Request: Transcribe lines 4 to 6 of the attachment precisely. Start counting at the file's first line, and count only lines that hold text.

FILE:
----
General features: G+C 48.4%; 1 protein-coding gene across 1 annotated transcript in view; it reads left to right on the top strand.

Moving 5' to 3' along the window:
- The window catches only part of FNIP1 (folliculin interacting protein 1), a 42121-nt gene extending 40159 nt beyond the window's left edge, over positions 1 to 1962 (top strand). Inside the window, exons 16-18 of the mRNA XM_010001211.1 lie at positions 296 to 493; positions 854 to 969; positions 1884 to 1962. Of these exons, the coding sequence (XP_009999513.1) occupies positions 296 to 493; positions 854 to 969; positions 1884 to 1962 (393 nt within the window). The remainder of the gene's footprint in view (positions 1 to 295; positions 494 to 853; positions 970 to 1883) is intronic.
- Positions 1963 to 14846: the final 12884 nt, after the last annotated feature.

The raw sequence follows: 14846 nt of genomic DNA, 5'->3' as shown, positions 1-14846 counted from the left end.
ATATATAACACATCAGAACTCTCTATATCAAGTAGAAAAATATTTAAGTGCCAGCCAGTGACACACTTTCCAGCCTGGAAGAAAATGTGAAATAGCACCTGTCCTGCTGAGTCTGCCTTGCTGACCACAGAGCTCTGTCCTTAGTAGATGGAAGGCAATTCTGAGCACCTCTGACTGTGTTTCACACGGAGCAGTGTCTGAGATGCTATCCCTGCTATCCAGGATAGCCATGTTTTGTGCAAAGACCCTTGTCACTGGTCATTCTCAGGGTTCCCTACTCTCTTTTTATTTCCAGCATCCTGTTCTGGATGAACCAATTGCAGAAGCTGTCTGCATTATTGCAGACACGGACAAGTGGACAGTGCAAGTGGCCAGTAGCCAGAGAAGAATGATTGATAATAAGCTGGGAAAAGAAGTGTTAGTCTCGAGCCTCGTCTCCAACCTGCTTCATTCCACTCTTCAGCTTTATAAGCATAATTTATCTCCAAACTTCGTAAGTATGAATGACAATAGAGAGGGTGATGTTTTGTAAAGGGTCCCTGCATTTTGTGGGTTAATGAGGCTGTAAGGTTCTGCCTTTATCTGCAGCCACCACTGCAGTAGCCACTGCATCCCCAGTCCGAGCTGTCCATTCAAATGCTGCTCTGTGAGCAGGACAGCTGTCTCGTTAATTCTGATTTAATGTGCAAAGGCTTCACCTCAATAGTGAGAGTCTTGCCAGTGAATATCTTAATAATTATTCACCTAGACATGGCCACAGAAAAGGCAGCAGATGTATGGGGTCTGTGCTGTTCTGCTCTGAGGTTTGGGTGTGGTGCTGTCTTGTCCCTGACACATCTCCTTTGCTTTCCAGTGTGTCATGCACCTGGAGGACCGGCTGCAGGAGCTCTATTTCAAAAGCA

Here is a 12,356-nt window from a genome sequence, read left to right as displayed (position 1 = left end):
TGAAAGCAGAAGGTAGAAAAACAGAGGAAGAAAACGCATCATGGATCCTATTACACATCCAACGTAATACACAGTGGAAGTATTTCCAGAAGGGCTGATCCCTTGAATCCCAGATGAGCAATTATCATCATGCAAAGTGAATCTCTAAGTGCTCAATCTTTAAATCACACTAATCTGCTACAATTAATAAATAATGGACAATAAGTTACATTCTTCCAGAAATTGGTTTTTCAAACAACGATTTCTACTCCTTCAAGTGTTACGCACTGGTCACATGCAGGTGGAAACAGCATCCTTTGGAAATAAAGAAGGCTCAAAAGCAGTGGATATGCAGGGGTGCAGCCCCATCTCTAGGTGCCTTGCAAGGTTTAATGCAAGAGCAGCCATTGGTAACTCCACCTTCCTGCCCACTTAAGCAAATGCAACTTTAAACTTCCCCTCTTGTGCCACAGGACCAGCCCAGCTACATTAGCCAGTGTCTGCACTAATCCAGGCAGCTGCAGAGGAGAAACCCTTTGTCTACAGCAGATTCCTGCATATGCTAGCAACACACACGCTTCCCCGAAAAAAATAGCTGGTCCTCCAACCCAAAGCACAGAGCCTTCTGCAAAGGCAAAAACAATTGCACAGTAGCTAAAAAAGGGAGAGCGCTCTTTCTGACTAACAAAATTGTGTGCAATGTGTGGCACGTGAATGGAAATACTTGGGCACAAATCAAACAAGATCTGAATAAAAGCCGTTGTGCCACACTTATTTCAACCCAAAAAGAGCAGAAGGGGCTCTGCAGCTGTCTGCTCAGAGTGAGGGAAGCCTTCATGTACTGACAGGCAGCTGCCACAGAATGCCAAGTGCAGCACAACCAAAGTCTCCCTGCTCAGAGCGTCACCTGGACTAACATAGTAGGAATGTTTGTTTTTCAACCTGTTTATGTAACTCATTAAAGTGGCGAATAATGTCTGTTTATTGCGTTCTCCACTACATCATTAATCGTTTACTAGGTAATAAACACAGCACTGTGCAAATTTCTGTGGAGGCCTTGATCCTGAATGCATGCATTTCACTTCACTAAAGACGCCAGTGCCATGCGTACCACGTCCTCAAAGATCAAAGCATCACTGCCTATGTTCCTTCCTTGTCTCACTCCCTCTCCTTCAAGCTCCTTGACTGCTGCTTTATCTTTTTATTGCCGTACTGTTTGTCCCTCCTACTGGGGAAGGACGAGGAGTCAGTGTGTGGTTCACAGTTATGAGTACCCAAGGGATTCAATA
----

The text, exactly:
- Positions 1963 to 14846: the final 12884 nt, after the last annotated feature.

The raw sequence follows: 14846 nt of genomic DNA, 5'->3' as shown, positions 1-14846 counted from the left end.
ATATATAACACATCAGAACTCTCTATATCAAGTAGAAAAATATTTAAGTGCCAGCCAGTGACACACTTTCCAGCCTGGAAGAAAATGTGAAATAGCACCTGTCCTGCTGAGTCTGCCTTGCTGACCACAGAGCTCTGTCCTTAGTAGATGGAAGGCAATTCTGAGCACCTCTGACTGTGTTTCACACGGAGCAGTGTCTGAGATGCTATCCCTGCTATCCAGGATAGCCATGTTTTGTGCAAAGACCCTTGTCACTGGTCATTCTCAGGGTTCCCTACTCTCTTTTTATTTCCAGCATCCTGTTCTGGATGAACCAATTGCAGAAGCTGTCTGCATTATTGCAGACACGGACAAGTGGACAGTGCAAGTGGCCAGTAGCCAGAGAAGAATGATTGATAATAAGCTGGGAAAAGAAGTGTTAGTCTCGAGCCTCGTCTCCAACCTGCTTCATTCCACTCTTCAGCTTTATAAGCATAATTTATCTCCAAACTTCGTAAGTATGAATGACAATAGAGAGGGTGATGTTTTGTAAAGGGTCCCTGCATTTTGTGGGTTAATGAGGCTGTAAGGTTCTGCCTTTATCTGCAGCCACCACTGCAGTAGCCACTGCATCCCCAGTCCGAGCTGTCCATTCAAATGCTGCTCTGTGAGCAGGACAGCTGTCTCGTTAATTCTGATTTAATGTGCAAAGGCTTCACCTCAATAGTGAGAGTCTTGCCAGTGAATATCTTAATAATTATTCACCTAGACATGGCCACAGAAAAGGCAGCAGATGTATGGGGTCTGTGCTGTTCTGCTCTGAGGTTTGGGTGTGGTGCTGTCTTGTCCCTGACACATCTCCTTTGCTTTCCAGTGTGTCATGCACCTGGAGGACCGGCTGCAGGAGCTCTATTTCAAAAGCA